Exploring the inner lives and conflicts of three main characters, each of whom is a member of the band during the Titanic's maiden voyage, Fosnes Hansen recreates the unstable and dismal world each man inhabits at the dawn of World War I. Jason Coward is bandmaster, Leo Lewenhaupt, known as Spot Hauptmann, is the pianist, and young David Bleierstein is a violinist. Together with two lesser developed characters, Alex from St. Petersburg, and Petronius from Rome, they raise the big questions of how we become who we are, how much freedom we have to make choices in our lives, and to what extent we can control our destinies.
Each of these characters is in some way a captain without a ship. As Fosnes Hansen brings them alive through the poignant and often harrowing tales of their youth, including the death of their dreams and the sorrows which have led them to the Titanic, we see them as ordinary people whose lives might have been completely different if just one or two circumstances had changed. Lonely and self-destructive, all have found love to be illusory and a stable and loving family life to be impossible. In the consummate irony, the Titanic may offer hope, for "A ship is a star...a star of dreams."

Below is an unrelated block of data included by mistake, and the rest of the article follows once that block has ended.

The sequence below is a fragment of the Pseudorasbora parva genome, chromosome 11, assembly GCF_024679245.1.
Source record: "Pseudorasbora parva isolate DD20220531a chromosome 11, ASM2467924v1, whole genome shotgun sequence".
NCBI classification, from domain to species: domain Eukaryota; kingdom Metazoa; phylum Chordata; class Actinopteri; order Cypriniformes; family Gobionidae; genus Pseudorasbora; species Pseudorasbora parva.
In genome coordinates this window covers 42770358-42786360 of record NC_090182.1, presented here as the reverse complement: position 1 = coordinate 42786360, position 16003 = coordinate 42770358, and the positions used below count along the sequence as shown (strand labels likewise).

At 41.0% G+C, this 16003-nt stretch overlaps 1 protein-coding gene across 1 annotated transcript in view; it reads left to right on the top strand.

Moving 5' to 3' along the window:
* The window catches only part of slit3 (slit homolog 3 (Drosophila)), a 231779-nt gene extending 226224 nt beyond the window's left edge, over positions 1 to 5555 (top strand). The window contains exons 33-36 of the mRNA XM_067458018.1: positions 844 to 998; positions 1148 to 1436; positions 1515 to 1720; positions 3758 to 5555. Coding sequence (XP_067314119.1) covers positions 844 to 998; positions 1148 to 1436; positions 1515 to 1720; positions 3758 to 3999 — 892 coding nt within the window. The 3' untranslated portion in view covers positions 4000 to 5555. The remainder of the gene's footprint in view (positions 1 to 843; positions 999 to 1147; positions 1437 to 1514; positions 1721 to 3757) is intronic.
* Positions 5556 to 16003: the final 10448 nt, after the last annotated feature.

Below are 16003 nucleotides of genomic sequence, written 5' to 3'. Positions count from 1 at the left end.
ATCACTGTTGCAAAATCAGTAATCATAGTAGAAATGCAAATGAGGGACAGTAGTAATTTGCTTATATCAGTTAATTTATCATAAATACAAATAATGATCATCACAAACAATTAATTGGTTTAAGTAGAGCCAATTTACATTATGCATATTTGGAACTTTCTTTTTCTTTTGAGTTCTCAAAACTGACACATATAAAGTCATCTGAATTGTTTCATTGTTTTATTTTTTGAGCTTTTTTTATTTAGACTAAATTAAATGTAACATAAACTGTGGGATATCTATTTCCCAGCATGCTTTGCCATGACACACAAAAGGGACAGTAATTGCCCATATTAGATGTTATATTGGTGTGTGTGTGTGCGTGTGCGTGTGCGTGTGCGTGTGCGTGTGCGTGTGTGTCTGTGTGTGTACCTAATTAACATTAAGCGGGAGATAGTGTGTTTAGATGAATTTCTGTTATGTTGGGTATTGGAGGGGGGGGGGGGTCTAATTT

A writer of great intensity, Fosnes Hansen's portrayals of his characters are simultaneously gripping and sympathetic, his stories and anecdotes realistic and moving. Not given to flights of lyricism, the author creates his images through his selection of perfect details and by providing access to the vibrant inner lives of the characters. Revealing the Titanic as a microcosm of life in 1914, the author also offers many symbolic scenes--rat fights, the execution of beloved pets, puppet shows, for example--which broaden the reader's perspective on the characters and their times. Though the ending fizzles with the sinking of the ship, the novel is startling, not only in its own right, but because it so clearly foreshadows the author's later novel, Tales of Protection, a novel which is more fully developed thematically and which soars! Mary Whipple